Speaking at a press conference at MINExpo last week was president and CEO Tim Sullivan, global markets executive vice-president Bill Tate, surface segment COO Kenneth Krueger and underground segment COO Luis de Leon.
Sullivan spoke on the importance of the supplier’s role in achieving the goal of zero fatalities in the mining industry through design engineering.
He said building redundancy into machines so maintenance can be carried out in a controlled atmosphere was a target in all the company’s engineering.
He said Bucyrus had looked to market leaders Boeing and Toyota to see the systems they had used successfully to achieve modularity.
Boeing’s counsel was sought as part of Bucyrus’s attempts to keep mine maintenance workers safe.
Sullivan said he went to the Seattle giant interested in how it managed to keep planes in the air over long periods of time. What happens if something breaks?
On a minesite, if a part goes on a dragline a maintenance crew is scrambled to get the machine back in action. However, Sullivan sees this as a dangerous activity. He believes it is much better if the workers can approach their maintenance tasks in a planned and controlled way.
To get around this problem Bucyrus took a leaf out of Boeing’s book and introduced a number of redundancies into its operating systems. Should a key component fail there is a backup to take over and keep the machine operating until, say, the end of shift when a planned maintenance process can be put in place.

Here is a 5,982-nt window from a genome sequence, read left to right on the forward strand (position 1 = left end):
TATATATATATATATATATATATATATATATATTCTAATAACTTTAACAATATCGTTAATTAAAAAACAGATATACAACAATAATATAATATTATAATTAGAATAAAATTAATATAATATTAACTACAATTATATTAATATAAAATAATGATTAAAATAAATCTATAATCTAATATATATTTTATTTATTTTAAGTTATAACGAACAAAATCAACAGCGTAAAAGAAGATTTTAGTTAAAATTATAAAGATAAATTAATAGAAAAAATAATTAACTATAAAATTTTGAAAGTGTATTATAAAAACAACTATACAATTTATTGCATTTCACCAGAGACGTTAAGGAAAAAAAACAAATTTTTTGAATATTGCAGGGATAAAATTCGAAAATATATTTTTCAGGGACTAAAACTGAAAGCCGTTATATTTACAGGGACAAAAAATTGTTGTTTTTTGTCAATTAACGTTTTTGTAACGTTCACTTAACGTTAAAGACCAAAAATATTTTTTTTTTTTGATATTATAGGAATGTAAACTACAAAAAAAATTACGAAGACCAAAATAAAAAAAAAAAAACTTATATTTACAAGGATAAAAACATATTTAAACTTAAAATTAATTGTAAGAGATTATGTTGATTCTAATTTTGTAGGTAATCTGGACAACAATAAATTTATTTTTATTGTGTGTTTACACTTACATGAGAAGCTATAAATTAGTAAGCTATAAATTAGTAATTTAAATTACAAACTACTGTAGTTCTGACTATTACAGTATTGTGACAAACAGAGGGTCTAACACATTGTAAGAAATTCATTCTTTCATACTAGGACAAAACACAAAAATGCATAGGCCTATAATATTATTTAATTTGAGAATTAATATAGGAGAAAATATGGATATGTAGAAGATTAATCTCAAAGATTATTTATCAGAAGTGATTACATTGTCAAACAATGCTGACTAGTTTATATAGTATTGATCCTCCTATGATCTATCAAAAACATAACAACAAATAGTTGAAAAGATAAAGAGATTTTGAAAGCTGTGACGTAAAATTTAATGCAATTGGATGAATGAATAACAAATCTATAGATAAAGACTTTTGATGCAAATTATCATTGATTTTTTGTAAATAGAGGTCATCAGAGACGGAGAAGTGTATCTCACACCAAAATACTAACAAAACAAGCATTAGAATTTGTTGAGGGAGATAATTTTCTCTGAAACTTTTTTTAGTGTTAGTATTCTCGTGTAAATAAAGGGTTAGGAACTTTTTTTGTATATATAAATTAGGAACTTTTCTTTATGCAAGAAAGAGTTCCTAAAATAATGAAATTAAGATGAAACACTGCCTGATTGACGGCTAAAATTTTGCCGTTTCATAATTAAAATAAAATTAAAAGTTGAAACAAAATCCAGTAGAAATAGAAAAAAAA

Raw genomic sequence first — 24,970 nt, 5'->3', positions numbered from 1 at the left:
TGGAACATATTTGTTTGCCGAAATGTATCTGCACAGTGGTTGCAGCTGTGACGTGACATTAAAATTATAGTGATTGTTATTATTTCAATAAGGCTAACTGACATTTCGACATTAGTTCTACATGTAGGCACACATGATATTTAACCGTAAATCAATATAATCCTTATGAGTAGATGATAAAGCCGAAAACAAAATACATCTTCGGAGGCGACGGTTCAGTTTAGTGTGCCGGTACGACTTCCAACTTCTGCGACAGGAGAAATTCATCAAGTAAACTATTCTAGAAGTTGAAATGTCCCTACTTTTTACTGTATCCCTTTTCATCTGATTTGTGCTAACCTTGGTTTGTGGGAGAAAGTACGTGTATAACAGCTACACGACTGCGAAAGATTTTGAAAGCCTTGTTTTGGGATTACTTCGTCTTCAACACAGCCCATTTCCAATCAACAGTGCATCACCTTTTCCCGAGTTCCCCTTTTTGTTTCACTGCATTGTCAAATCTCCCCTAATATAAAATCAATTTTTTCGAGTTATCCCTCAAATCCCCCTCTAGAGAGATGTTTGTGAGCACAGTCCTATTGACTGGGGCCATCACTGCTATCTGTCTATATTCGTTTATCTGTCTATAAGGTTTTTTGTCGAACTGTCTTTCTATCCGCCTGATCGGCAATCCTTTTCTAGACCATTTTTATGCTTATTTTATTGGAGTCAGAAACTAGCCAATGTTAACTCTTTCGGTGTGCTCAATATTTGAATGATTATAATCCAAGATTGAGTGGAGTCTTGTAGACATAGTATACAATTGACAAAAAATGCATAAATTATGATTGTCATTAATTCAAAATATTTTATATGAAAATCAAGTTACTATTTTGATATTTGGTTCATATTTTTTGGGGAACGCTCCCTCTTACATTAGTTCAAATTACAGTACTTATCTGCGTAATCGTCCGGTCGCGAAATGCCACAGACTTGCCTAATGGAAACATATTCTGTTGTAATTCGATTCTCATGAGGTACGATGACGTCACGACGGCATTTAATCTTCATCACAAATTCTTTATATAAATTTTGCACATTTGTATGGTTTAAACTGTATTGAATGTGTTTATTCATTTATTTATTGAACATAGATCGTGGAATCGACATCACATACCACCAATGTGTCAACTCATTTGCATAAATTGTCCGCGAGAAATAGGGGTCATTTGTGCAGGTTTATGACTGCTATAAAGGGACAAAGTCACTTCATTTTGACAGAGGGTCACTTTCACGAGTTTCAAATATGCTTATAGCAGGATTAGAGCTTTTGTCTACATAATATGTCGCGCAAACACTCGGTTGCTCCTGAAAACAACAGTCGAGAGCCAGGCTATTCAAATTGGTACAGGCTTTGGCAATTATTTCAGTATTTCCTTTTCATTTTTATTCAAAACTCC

Sullivan said Bucyrus also had collaborative agreements with non-competitors in the industry such as Caterpillar and Liebherr to exchange ideas, which he described as “hugely enlightening”
Underground, Sullivan flagged achieving full automation on the longwall as a top priority.
“We need to get the human element out. We are aiming to get people on the face down to zero, not one or two,” Sullivan said.
Room and pillar automation was also identified, but Bucyrus said it was not easy to achieve full automation. Instead the company was concentrating on making room and pillar equipment safer through building buffer zones around machinery.
De Leon said the underground segment had expanded capacity – growing by 30% for longwall products and 30% for room and pillar products as the OEM strived to keep up with demand from booming markets.
“Demand is not slowing down at all,” De Leon said.
Krueger added that a perfect storm of demand had been created with the oil sands projects in Canada, expansion in the US and the booming economy in China – which he predicted would continue for another 12 to 15 years.
He backed demand talk up with figures of eight shovels being shipped worldwide in 2005, 12 in 2006, 18 in 2007 and 24 in 2008. He added Bucyrus had already taken 27 orders for shovels in the first half of this year.
Since Bucyrus’s acquisition of DBT the entity has moved quickly to bring the company under one banner, with Sullivan labelling the integration the most “successful and quickest” he had ever seen.
He said the two segments worked closely together to cross-pollinate best practices.
“No matter how big the company is, you run it as a small company. Run it lean and tough and you work hard and smart,” Sullivan said.
Sullivan, who is also the MINExpo chairman, spoke about the success of last week’s event, including demand for exhibitor space and the crowds far exceeding expectations.
He said despite the facilities Las Vegas offered, the city simply “wasn’t ready for us” as attendees exceeded the 45,000 mark.
He said the next show, in four years time, would be handled differently with logistical issues sorted out.
“There is no indication this market will abate anytime soon despite macro-economic conditions,” Sullivan said.
Watch the upcoming December edition of Coal USA to read about new orders placed with Bucyrus by US mines.